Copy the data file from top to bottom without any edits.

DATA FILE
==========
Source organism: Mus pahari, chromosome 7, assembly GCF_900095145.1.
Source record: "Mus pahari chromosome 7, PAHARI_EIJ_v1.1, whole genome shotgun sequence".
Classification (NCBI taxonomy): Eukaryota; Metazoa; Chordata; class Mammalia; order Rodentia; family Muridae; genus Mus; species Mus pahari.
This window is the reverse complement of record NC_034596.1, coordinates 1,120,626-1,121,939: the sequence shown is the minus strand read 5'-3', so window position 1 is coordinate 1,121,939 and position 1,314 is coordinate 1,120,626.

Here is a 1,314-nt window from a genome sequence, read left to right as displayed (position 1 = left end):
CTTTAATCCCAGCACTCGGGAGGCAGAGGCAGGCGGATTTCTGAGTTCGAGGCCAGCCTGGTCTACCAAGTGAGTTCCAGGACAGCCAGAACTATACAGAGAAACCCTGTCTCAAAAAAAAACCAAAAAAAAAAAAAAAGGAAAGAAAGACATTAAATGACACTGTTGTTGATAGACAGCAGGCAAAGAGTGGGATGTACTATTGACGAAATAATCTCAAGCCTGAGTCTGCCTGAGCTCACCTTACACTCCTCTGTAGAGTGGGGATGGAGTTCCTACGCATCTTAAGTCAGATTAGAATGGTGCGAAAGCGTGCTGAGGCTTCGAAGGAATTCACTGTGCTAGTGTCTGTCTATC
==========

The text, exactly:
Source organism: Mus pahari, chromosome 7, assembly GCF_900095145.1.
Source record: "Mus pahari chromosome 7, PAHARI_EIJ_v1.1, whole genome shotgun sequence".
Classification (NCBI taxonomy): Eukaryota; Metazoa; Chordata; class Mammalia; order Rodentia; family Muridae; genus Mus; species Mus pahari.
This window is the reverse complement of record NC_034596.1, coordinates 1,120,626-1,121,939: the sequence shown is the minus strand read 5'-3', so window position 1 is coordinate 1,121,939 and position 1,314 is coordinate 1,120,626.

Here is a 1,314-nt window from a genome sequence, read left to right as displayed (position 1 = left end):
CTTTAATCCCAGCACTCGGGAGGCAGAGGCAGGCGGATTTCTGAGTTCGAGGCCAGCCTGGTCTACCAAGTGAGTTCCAGGACAGCCAGAACTATACAGAGAAACCCTGTCTCAAAAAAAAACCAAAAAAAAAAAAAAAGGAAAGAAAGACATTAAATGACACTGTTGTTGATAGACAGCAGGCAAAGAGTGGGATGTACTATTGACGAAATAATCTCAAGCCTGAGTCTGCCTGAGCTCACCTTACACTCCTCTGTAGAGTGGGGATGGAGTTCCTACGCATCTTAAGTCAGATTAGAATGGTGCGAAAGCGTGCTGAGGCTTCGAAGGAATTCACTGTGCTAGTGTCTGTCTATC